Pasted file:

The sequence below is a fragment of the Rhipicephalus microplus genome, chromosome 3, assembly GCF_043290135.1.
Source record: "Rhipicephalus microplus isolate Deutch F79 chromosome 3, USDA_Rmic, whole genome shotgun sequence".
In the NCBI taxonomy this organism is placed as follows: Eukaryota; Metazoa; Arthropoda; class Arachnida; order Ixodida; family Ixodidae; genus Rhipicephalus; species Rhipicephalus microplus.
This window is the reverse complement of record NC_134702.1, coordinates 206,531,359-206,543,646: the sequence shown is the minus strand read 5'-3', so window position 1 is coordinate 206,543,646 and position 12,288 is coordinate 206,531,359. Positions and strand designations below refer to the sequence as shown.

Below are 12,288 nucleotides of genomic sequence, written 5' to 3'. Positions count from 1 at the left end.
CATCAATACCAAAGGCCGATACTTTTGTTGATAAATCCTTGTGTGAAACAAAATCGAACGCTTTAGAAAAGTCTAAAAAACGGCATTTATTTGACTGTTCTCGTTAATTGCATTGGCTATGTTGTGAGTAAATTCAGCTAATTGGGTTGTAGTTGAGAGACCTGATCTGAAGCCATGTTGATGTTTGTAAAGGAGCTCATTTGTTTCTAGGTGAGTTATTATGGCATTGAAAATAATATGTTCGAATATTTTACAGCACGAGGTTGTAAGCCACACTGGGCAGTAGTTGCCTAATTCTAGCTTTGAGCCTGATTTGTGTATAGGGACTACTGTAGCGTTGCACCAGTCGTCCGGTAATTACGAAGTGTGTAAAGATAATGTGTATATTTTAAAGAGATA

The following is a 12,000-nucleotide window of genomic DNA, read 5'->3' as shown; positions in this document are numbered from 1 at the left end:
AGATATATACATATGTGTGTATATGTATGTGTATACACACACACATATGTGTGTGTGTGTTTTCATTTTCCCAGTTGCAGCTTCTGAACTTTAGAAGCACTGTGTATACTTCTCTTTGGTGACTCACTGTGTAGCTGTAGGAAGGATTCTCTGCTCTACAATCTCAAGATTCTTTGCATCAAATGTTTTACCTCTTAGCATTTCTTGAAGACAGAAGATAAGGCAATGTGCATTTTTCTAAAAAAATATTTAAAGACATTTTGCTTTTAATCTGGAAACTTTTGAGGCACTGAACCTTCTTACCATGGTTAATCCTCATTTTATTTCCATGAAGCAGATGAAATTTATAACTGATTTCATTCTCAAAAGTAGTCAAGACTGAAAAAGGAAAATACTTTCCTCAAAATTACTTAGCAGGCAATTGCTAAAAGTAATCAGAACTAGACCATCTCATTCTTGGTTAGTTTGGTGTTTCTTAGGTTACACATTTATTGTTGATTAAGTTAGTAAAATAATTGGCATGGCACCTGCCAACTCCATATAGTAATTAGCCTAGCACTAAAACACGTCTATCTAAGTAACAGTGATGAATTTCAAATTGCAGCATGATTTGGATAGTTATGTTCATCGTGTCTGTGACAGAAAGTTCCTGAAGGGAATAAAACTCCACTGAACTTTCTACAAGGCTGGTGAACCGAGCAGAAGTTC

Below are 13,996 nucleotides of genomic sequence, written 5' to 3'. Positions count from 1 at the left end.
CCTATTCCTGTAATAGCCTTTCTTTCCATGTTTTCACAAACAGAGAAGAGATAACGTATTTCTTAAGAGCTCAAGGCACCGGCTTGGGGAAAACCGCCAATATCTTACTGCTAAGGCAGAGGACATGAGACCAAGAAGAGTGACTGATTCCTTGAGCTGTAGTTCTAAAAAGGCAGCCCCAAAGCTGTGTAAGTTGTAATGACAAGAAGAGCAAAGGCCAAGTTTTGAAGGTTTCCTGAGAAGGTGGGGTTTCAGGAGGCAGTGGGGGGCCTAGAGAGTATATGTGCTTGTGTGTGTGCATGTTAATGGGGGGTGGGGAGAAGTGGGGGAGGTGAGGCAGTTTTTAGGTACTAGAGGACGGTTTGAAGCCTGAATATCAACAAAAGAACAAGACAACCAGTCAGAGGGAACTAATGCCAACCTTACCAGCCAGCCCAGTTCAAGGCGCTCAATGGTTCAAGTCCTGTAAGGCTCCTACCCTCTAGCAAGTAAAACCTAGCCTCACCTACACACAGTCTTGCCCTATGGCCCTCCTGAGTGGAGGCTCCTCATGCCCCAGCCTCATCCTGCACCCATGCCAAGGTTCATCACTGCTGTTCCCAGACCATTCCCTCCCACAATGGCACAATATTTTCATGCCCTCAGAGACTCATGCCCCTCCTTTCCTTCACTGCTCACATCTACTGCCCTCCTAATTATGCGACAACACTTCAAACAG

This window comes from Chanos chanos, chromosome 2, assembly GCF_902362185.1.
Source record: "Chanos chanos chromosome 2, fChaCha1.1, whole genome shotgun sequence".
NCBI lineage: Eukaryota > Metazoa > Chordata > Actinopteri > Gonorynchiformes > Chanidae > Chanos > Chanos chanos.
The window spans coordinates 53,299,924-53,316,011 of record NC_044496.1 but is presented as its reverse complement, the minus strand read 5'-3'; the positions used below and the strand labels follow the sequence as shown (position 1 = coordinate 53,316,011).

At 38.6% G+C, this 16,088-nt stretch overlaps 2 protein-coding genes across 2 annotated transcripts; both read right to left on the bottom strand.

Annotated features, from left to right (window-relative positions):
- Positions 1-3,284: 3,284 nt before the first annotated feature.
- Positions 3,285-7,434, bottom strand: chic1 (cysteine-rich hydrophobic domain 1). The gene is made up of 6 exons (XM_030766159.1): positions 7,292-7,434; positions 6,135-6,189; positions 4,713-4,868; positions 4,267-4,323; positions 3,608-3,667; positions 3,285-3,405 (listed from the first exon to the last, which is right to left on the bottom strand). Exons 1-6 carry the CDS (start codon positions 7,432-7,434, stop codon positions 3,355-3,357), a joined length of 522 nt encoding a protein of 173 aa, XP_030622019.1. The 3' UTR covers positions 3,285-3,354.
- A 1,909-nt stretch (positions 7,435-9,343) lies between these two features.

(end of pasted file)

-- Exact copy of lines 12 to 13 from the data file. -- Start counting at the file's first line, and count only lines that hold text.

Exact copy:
Source record: "Chanos chanos chromosome 2, fChaCha1.1, whole genome shotgun sequence".
NCBI lineage: Eukaryota > Metazoa > Chordata > Actinopteri > Gonorynchiformes > Chanidae > Chanos > Chanos chanos.